Liewei Wang received her M.D. from FuDan University Medical School followed by a Ph.D. in Molecular Pharmacology from Mayo Clinic College of Medicine. She did her fellowship training as a Clinical Pharmacology trainee in the NIH Clinical Pharmacology Training Program at Mayo Clinic. She began her faculty position in the Department of Molecular Pharmacology and Experimental Therapeutics at Mayo Clinic Rochester in 2006. She is now an Associate Professor in that Department. Her research is focused on the application of high throughput genomic techonologies to help identify pharmacogenomics biomarkers and to understand the cellular mechanisms involving in these biomarkers in determining drug response. She is current a Co-PI for the Mayo NIH Pharmacogenomics Research Network (PGRN) that is funded through The National Institute of Health. She has published more than 50 peer-reviewed manuscripts including publications in Cancer Cell, New England Journal of Medicine.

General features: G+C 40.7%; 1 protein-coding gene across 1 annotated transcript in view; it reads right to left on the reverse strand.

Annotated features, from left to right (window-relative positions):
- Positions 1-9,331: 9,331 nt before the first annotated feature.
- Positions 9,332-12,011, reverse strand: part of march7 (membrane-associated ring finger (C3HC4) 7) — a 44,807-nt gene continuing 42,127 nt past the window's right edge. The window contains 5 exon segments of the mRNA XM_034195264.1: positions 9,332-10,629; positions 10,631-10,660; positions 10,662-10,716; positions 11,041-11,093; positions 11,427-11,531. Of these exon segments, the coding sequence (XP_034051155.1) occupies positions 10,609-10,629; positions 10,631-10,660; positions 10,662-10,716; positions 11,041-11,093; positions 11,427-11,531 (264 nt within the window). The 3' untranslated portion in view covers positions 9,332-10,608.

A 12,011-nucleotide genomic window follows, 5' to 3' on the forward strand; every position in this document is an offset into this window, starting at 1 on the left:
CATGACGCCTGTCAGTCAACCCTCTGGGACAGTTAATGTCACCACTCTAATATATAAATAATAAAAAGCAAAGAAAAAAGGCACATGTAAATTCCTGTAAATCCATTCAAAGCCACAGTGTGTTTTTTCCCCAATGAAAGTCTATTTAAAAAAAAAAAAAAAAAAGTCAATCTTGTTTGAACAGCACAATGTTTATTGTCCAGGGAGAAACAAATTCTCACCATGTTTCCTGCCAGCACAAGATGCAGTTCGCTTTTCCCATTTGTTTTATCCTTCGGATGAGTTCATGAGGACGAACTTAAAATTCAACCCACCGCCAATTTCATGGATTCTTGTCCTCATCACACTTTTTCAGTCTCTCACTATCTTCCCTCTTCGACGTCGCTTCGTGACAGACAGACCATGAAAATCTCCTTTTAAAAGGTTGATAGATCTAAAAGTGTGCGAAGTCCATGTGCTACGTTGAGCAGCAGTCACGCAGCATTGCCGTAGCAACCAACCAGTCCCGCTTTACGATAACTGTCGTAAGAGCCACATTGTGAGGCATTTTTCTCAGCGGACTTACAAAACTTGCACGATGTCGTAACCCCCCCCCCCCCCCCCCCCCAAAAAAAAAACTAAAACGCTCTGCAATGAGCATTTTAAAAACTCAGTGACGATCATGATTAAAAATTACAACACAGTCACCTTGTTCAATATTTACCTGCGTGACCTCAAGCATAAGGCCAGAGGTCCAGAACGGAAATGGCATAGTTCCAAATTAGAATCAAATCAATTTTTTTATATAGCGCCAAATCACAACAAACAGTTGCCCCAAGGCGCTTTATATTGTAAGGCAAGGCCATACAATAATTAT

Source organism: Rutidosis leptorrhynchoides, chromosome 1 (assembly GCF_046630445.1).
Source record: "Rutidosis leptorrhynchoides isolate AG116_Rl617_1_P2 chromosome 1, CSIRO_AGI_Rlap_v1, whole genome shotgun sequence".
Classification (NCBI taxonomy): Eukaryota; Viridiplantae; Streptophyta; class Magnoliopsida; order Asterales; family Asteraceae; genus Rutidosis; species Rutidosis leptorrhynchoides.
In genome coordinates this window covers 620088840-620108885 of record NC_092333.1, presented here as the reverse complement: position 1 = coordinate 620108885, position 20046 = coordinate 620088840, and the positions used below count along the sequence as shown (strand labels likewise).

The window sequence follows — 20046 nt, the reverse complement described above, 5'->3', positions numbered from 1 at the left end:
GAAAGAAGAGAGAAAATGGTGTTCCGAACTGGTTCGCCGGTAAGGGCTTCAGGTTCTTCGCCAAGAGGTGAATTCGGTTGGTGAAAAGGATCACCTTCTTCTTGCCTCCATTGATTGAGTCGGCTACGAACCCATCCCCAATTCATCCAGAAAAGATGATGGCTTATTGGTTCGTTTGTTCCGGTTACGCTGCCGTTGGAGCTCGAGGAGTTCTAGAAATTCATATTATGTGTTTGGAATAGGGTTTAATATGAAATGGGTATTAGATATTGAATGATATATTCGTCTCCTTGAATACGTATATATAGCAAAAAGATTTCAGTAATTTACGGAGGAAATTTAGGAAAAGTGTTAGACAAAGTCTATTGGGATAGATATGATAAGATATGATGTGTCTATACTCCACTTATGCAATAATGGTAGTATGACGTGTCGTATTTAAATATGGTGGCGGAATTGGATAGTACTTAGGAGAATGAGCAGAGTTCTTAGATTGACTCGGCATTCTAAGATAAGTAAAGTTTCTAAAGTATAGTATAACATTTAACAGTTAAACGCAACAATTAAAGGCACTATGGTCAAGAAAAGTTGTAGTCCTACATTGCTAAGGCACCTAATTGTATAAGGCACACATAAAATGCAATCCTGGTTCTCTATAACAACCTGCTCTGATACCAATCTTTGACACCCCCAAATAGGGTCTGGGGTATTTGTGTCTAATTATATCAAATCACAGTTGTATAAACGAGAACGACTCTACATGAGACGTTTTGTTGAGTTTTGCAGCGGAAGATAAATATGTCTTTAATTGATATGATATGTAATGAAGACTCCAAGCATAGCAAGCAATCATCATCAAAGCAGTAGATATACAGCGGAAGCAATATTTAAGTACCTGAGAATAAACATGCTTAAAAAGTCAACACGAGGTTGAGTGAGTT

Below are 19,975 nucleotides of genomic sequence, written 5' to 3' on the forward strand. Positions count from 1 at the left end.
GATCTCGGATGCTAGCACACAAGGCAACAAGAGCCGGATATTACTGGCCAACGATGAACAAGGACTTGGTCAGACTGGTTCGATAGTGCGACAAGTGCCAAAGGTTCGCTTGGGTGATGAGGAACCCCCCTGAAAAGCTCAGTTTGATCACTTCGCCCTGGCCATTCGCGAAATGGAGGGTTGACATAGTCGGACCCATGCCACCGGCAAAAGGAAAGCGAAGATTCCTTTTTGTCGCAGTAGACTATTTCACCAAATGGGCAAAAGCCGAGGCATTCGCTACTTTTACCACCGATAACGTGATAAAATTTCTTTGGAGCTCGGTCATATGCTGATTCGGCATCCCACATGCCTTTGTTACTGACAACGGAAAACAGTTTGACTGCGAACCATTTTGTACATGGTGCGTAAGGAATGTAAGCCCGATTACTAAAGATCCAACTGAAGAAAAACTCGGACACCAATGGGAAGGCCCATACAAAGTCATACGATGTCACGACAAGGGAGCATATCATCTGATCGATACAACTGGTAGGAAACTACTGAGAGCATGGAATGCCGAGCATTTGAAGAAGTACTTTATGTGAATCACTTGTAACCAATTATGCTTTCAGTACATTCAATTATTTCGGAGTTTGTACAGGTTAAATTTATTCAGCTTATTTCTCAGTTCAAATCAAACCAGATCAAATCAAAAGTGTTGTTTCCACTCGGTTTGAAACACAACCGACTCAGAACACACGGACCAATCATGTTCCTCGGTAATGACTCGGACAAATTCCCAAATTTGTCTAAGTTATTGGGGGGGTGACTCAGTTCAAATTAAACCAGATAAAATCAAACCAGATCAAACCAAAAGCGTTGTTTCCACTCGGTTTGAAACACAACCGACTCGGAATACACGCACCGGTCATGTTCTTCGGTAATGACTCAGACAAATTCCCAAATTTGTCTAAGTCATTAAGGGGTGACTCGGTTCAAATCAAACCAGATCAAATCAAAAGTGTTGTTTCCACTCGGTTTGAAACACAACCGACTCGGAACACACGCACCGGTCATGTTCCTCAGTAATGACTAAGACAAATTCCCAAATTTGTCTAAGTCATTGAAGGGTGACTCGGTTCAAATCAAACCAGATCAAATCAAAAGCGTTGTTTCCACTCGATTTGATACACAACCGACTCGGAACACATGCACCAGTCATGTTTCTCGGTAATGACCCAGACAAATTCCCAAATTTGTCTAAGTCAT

We have developed an in vitro model system that consists of 300 human lymphoblastoid cell lines (LCLs) with extensive highthrough genomic data including genome wide SNPs, basal expression array, CpG methylation and microRNA data, together with drug cytotoxicity data to help identify candidate genes that might contribute to chemoresistance and response to targeted therapy and at the same time, to help understand the mechanisms involved in the variation in drug response. We have used this system to identify genes such as NT5C3 and FKBP5 that are important for response to cytidine analogues, gemcitabine and AraC, drugs that are commonly used to treat pancreatic, breast and hematological tumors. In addition, this system also allows us to validate biologically any signals identified during our clinical pharmacogenomic GWA studies. We have performed a GWAS using DNA samples from the largest breast cancer prevention trials, the NSABP P-1 and P-2 SERM (selective estrogen receptor modulator) prevention to identify markers that are associated with breast cancer risk after exposure to SERMs, tamoxifen and raloxifene. During the course of that study, we identified SNP signals in two genes, ZNF423 and CTSO showing that the risk alleles of these two SNP signals associated with odds ratio of 5.71 for breast cancer risk. Functional genomics studies further found a SNP dependent, estrogen or SERM dependent regulation of ZNF423 and CTSO expression, which is in parallel with the regulation of BRCA1 expression. These approaches using the LCL model let us to identify not only the potential candidate genes that could function as biomarkers for response to therapy but also help reveal novel biology underlying these genes and their involvement in regulation of important pathways in tumor growth and response to therapy.

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